Living with Hope: Initial Evaluation of a Psychosocial Hope Intervention for Older Palliative Home Care Patients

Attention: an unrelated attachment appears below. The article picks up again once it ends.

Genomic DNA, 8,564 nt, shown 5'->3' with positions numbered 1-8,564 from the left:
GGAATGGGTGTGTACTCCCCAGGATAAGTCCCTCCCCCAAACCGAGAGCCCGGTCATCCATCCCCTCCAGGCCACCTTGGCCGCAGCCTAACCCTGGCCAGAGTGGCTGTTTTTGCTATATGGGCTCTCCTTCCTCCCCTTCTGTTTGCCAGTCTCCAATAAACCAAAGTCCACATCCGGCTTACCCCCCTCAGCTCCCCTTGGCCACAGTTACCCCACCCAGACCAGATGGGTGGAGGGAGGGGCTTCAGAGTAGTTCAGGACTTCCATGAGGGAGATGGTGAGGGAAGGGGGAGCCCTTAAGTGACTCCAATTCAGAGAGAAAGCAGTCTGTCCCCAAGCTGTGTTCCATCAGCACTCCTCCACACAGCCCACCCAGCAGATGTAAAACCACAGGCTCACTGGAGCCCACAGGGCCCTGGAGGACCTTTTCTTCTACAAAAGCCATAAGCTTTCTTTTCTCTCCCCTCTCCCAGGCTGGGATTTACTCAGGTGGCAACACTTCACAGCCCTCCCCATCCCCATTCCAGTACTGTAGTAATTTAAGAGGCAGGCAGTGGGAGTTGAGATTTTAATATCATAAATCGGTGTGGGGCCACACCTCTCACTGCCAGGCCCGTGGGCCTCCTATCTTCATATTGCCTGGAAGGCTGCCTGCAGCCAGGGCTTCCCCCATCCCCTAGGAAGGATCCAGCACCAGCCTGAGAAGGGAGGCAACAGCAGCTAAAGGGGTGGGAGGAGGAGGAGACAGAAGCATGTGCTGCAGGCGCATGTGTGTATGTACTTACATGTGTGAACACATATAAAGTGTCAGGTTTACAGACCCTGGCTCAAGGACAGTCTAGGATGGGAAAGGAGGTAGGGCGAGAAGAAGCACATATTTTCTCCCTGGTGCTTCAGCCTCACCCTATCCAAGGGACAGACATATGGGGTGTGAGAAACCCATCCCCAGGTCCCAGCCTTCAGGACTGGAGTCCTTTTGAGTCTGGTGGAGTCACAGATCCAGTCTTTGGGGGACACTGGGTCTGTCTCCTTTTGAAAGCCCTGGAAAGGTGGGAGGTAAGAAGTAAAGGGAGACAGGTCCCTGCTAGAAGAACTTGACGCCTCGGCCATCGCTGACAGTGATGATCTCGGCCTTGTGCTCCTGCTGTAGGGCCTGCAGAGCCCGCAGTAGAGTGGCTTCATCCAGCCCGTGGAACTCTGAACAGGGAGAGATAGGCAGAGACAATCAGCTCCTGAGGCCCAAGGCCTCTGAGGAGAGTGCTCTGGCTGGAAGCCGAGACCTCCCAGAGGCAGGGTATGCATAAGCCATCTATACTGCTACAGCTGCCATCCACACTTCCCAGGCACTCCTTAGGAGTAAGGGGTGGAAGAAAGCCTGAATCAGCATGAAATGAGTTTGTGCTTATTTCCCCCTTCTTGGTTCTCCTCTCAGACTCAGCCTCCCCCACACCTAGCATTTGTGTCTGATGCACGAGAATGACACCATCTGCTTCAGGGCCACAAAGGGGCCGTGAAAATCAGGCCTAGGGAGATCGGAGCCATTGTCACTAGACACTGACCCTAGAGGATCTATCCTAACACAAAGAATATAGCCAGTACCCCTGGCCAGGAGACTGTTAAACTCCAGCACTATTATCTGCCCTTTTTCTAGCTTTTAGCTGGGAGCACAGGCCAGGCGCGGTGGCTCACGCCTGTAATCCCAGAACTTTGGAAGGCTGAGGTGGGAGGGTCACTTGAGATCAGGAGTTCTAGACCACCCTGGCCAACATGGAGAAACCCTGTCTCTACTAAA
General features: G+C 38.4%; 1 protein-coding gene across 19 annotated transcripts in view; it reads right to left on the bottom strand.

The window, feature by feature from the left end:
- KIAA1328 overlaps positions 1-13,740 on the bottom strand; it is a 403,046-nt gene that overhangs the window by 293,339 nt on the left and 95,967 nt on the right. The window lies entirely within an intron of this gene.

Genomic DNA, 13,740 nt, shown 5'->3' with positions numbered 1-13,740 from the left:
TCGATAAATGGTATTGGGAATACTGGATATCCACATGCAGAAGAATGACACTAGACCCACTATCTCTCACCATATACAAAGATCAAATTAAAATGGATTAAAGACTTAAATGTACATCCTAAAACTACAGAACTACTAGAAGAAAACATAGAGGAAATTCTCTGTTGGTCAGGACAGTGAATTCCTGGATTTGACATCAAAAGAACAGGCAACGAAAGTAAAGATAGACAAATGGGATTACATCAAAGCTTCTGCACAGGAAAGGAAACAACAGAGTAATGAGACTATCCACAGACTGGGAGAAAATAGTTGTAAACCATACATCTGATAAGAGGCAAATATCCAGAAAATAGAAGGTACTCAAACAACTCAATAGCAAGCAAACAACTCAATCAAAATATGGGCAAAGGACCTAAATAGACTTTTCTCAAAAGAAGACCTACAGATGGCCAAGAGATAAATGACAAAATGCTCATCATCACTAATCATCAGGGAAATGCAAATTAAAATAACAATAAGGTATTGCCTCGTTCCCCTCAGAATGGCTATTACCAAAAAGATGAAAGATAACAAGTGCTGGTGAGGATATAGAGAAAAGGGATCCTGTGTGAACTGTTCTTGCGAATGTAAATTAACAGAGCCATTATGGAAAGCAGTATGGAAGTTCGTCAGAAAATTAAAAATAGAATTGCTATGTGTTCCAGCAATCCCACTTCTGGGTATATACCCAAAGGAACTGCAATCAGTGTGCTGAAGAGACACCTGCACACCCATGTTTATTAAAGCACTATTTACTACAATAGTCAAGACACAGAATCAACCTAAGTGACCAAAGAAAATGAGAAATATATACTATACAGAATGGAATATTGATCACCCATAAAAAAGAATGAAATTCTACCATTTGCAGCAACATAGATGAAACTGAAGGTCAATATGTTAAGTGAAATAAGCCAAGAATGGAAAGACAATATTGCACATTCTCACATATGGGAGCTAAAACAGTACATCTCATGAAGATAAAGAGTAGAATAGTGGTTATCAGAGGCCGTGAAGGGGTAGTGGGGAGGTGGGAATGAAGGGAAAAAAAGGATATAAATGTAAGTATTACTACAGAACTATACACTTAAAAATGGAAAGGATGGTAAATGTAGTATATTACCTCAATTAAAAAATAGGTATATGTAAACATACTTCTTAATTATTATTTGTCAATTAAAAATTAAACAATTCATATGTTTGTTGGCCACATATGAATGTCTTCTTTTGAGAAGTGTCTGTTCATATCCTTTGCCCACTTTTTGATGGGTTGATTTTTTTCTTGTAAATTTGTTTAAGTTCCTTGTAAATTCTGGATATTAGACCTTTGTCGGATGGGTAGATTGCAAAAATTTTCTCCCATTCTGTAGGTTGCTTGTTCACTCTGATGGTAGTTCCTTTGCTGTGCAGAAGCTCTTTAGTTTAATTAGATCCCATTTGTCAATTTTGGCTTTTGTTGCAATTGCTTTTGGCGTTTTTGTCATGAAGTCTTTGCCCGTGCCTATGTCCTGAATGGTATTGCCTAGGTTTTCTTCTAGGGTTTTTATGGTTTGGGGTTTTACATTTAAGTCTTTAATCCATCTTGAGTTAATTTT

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The overall purpose of this study was to evaluate the effectiveness of a psychosocial supportive intervention called the "Living with Hope Program" (LWHP) in increasing hope and quality of life for older adult, community-living, terminally ill cancer patients. Using a mixed method concurrent nested experimental design, 60 terminally ill cancer patients over the age of 60 years were randomly assigned to a treatment group and a control group. Baseline hope (Herth Hope Index [HHI]) and quality-of-life scores (McGill Quality of Life Questionnaire [MQOL]) were collected at the first visit in the patients' homes by trained research assistants. Those in the treatment group received the LWHP, which consisted of viewing an international award-winning video on hope and a choice of one of three hope activities to work on over a one-week period. The control group received standard care. Hope and quality-of-life data were collected one week later from both groups. Qualitative data using open-ended hope questions were collected from the treatment group. Patients receiving the LWHP had statistically significant higher hope (U=255, P=0.005) and quality-of-life scores at Visit 2 (U=294.5, P=0.027) than those in the control group. Qualitative data confirmed this finding, with the majority (61.5%) of patients in the treatment group reporting the LWHP increased their hope. This preliminary evaluation of the effectiveness of the LWHP suggests that it may increase hope and quality of life for older terminally ill cancer patients at home.
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